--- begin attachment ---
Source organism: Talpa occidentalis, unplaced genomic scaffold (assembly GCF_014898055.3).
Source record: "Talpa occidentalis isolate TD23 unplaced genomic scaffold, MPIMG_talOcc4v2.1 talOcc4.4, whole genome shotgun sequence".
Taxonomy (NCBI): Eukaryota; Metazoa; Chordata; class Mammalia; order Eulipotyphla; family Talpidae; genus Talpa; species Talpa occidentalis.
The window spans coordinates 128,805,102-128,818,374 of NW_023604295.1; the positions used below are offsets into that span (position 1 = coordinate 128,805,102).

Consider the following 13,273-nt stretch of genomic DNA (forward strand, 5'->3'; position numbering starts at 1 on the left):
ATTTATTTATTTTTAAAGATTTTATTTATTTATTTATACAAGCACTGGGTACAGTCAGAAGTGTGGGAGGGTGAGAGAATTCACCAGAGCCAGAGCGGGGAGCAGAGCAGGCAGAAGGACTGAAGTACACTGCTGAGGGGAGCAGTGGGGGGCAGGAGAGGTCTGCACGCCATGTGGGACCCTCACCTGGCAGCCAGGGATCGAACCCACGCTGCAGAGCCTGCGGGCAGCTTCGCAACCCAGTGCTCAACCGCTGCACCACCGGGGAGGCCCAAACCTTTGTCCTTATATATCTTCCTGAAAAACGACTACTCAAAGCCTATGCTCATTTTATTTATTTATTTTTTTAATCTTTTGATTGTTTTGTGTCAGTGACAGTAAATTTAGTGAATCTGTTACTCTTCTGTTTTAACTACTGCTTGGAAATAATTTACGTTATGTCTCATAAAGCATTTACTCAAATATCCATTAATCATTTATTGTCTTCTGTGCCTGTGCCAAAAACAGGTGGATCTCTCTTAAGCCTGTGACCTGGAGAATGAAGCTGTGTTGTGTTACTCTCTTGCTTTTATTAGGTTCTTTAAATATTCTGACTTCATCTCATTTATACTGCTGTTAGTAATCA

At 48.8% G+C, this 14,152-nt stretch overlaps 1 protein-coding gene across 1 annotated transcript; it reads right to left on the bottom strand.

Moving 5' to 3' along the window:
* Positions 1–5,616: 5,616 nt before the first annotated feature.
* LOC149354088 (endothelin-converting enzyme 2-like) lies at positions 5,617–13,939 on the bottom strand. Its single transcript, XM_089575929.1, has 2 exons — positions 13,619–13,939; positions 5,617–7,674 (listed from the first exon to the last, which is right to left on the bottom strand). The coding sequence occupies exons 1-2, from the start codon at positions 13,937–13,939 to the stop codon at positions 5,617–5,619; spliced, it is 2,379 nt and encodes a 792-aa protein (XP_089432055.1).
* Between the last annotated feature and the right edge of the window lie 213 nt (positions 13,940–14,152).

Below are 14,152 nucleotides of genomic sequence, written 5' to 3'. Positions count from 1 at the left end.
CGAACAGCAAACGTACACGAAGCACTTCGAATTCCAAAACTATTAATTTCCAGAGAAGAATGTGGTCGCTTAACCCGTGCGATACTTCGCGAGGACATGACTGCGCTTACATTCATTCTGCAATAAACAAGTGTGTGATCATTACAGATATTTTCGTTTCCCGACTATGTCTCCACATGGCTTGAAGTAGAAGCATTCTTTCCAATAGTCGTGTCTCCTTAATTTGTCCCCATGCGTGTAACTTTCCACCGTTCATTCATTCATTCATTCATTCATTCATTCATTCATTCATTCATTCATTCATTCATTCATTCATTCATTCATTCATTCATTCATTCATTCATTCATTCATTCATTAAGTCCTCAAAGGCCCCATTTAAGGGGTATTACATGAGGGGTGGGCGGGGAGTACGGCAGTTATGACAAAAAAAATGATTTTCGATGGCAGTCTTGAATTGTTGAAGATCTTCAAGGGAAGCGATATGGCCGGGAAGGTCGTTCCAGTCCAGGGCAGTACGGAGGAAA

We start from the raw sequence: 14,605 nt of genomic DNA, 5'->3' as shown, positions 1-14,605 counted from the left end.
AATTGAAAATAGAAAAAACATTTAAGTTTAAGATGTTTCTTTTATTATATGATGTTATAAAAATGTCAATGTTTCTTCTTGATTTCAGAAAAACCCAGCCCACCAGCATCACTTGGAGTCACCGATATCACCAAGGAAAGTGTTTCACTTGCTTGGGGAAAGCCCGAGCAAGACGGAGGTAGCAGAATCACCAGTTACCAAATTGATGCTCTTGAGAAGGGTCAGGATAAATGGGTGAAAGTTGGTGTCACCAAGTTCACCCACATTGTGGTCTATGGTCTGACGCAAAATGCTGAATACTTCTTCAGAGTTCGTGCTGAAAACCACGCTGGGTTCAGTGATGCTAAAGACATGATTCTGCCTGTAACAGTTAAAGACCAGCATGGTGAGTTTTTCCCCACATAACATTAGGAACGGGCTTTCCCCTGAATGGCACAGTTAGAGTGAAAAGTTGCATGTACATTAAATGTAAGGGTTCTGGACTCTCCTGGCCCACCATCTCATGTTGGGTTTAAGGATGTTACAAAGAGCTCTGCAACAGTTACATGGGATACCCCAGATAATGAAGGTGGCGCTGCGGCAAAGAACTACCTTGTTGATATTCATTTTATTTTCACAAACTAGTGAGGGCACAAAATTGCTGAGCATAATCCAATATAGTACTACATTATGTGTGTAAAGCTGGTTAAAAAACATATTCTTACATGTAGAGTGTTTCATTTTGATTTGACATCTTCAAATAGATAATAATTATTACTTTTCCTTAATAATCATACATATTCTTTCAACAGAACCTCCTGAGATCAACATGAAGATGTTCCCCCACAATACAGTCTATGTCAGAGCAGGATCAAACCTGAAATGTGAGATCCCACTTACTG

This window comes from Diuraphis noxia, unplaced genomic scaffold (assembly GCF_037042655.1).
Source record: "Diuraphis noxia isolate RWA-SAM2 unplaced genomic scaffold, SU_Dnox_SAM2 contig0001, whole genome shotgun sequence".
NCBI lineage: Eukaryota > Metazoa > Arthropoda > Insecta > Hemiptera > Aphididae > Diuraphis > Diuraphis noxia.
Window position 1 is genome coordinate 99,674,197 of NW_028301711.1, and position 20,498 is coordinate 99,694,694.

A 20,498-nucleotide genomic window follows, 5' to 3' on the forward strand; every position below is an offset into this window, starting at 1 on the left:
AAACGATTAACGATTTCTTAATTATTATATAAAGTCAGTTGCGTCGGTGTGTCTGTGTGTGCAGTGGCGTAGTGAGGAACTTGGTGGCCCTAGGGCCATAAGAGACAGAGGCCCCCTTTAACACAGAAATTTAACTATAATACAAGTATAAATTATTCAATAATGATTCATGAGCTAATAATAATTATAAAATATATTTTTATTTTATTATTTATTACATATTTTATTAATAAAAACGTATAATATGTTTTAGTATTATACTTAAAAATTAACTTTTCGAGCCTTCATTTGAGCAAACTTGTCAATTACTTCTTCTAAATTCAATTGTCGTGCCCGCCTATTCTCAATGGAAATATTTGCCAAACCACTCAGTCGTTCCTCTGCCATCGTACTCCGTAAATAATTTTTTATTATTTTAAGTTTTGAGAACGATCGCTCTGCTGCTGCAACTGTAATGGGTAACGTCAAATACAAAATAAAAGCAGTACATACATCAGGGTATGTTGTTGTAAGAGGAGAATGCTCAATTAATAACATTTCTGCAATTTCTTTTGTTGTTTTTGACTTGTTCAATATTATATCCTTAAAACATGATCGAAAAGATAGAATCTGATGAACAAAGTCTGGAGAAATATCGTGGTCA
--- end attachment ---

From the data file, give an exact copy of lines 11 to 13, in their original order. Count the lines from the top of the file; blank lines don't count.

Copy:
* Between the last annotated feature and the right edge of the window lie 213 nt (positions 13,940–14,152).

Below are 14,152 nucleotides of genomic sequence, written 5' to 3'. Positions count from 1 at the left end.
CGAACAGCAAACGTACACGAAGCACTTCGAATTCCAAAACTATTAATTTCCAGAGAAGAATGTGGTCGCTTAACCCGTGCGATACTTCGCGAGGACATGACTGCGCTTACATTCATTCTGCAATAAACAAGTGTGTGATCATTACAGATATTTTCGTTTCCCGACTATGTCTCCACATGGCTTGAAGTAGAAGCATTCTTTCCAATAGTCGTGTCTCCTTAATTTGTCCCCATGCGTGTAACTTTCCACCGTTCATTCATTCATTCATTCATTCATTCATTCATTCATTCATTCATTCATTCATTCATTCATTCATTCATTCATTCATTCATTCATTCATTCATTCATTCATTCATTAAGTCCTCAAAGGCCCCATTTAAGGGGTATTACATGAGGGGTGGGCGGGGAGTACGGCAGTTATGACAAAAAAAATGATTTTCGATGGCAGTCTTGAATTGTTGAAGATCTTCAAGGGAAGCGATATGGCCGGGAAGGTCGTTCCAGTCCAGGGCAGTACGGAGGAAA